The legislation governing the availability of capital allowances for integral features is found in the Capital Allowances Act 2001 (ss 33A, 33B).
What Are ‘Integral Features’?
For capital allowance purposes, the following are integral features:
- An electrical system, including a lighting system;
- A cold water system;
- A space or water heating system, a powered system of ventilation, air cooling or air purification, and any floor or ceiling comprised in such a system;
- A lift or escalator or moving walkway; or
- External solar heating.
It should be noted that the capital allowances regime for integral features applies only to items on the above list.
An item which is not on the list, even if it forms part of the fabric of the building, is outside the scope of the integral features rules.
The definition of integral features expressly excludes any asset whose principal purpose is to insulate or enclose the interior of a building to provide an interior wall, floor or ceiling which is intended to remain in place indefinitely.
However, HMRC treat the installation of a plenum floor or plenum ceiling, the principal purpose of which is to function as an integral part of the heating or air conditioning system, as an integral feature and allow relief accordingly.
The capital allowance rules for integral features apply to expenditure on the replacement of such a feature as well as to the provision of it. For these purposes, expenditure is treated as replacement expenditure if it represents the whole or more than 50% of the cost of replacing the integral feature, either all at once or within a 12 month period.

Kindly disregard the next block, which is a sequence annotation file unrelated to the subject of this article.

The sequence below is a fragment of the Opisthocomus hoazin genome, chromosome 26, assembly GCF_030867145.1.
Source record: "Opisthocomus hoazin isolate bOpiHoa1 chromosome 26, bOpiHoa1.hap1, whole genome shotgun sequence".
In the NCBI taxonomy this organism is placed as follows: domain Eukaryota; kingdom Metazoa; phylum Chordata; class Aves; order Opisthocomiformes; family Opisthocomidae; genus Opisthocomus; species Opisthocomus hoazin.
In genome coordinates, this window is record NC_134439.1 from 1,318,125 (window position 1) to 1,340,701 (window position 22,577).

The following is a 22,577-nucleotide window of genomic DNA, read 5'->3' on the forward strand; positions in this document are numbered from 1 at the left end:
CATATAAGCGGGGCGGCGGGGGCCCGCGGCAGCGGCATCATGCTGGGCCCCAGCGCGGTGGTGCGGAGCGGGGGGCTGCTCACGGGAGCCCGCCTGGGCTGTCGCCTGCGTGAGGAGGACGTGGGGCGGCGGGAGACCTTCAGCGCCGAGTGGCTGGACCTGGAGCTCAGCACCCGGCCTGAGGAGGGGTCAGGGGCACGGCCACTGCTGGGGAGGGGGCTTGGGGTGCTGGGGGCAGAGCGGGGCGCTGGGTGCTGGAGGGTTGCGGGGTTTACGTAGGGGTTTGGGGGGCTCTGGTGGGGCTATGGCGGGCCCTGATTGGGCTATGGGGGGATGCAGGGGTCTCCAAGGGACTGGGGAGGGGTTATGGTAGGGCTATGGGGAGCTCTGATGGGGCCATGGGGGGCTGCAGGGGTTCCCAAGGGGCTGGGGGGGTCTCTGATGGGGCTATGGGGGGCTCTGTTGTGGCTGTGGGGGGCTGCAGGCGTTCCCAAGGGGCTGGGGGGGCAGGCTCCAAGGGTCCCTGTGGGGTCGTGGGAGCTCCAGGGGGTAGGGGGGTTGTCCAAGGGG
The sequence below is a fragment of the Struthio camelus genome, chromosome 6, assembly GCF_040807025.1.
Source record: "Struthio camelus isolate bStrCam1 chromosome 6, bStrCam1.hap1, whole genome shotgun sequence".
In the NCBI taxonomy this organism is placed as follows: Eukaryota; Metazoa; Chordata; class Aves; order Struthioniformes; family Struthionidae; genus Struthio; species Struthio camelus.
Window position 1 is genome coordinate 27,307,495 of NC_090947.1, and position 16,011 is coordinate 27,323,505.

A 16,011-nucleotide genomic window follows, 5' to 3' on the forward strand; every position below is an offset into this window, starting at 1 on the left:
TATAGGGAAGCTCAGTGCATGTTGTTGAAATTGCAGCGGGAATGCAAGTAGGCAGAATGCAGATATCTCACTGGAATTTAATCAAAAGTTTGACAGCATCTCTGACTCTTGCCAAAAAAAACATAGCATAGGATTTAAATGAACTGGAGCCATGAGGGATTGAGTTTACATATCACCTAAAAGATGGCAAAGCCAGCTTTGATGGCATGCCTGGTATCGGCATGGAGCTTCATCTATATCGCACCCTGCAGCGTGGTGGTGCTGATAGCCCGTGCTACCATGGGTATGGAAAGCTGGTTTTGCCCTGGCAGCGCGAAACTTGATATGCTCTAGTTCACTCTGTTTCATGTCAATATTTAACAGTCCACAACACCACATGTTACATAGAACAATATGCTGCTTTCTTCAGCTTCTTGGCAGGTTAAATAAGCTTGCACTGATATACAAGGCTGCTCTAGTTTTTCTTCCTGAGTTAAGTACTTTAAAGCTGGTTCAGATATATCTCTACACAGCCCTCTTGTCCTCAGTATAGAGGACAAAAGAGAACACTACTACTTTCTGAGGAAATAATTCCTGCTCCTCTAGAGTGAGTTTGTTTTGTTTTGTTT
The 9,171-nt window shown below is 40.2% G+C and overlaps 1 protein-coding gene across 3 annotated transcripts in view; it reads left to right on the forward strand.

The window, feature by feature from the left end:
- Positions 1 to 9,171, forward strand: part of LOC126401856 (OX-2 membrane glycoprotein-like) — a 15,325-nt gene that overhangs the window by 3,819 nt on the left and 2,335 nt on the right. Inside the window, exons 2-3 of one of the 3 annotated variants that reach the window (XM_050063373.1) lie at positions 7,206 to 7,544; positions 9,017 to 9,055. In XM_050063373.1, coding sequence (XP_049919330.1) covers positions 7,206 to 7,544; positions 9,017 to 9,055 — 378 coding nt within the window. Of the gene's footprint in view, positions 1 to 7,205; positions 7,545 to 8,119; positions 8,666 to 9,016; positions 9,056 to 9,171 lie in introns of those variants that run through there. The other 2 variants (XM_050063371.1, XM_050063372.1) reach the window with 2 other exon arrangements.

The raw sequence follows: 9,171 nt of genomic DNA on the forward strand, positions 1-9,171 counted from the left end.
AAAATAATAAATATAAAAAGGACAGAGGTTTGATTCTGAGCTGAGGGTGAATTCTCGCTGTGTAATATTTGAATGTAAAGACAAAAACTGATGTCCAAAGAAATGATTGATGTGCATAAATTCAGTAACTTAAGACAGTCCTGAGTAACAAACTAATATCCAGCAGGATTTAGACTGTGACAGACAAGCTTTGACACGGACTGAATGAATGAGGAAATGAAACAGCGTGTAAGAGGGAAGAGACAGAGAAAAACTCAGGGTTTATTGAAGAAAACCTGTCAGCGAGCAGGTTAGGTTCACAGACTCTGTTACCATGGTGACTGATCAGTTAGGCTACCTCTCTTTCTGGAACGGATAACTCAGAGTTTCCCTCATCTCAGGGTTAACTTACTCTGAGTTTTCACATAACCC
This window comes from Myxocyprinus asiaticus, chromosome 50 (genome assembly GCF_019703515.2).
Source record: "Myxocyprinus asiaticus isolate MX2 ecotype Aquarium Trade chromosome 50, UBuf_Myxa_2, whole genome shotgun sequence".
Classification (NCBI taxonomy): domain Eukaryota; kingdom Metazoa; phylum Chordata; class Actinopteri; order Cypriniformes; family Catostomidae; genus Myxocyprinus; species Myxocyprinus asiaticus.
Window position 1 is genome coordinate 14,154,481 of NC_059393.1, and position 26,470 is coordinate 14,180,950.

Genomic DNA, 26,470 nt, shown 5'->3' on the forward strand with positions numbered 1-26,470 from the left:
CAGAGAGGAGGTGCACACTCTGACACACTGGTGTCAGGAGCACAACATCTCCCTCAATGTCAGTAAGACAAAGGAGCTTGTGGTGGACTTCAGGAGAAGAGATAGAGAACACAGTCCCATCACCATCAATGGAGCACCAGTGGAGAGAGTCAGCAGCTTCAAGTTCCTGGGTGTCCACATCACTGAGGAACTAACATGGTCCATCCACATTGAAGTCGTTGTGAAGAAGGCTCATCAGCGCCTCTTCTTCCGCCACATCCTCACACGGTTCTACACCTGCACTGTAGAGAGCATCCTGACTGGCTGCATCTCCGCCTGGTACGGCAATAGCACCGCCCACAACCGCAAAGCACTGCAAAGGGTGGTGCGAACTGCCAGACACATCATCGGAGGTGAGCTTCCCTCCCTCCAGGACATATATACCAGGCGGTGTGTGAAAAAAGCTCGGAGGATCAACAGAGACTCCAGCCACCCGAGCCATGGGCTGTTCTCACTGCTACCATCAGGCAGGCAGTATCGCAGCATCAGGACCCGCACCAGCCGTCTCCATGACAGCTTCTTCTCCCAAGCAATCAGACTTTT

Expenditure that falls into this category is treated as capital expenditure, rather than revenue expenditure, and is relieved by virtue of the capital allowances available for integral features.
The purpose of bringing replacement expenditure within the capital allowance rules is to prevent businesses from claiming a revenue deduction on the basis that the replacement of the integral feature is a repair to the larger structure that is the building.
However, if the ‘Annual Investment Allowance’ (AIA – see below) is claimed for the replacement as described below, it is still possible to obtain a 100% deduction against profits.
Scope of the Relief
Relief is available where a person carrying on a qualifying activity incurs expenditure on the provision or replacement of an integral feature of a building or structure used by the person for the purposes of the qualifying activity.
For capital allowances purposes, the list of qualifying activities includes ordinary property businesses, furnished holiday lettings businesses and overseas property businesses.
Expenditure on integral features is treated for capital allowances purpose as expenditure on plant and machinery. In line with other forms of plant and machinery, relief is given by means of either the AIA or writing down allowance. The relief options are discussed further below.
Annual Investment Allowance (AIA)
The AIA is effectively a 100% first year allowance that is available for most expenditure on plant and machinery, with the exception of cars. The AIA allowance is limited to expenditure of £100,000 per tax year (2010/11 and 2011/12).
This means that businesses can receive an immediate write off against profits for expenditure on plant and machinery during the tax year, including any expenditure on integral features, of up to £100,000.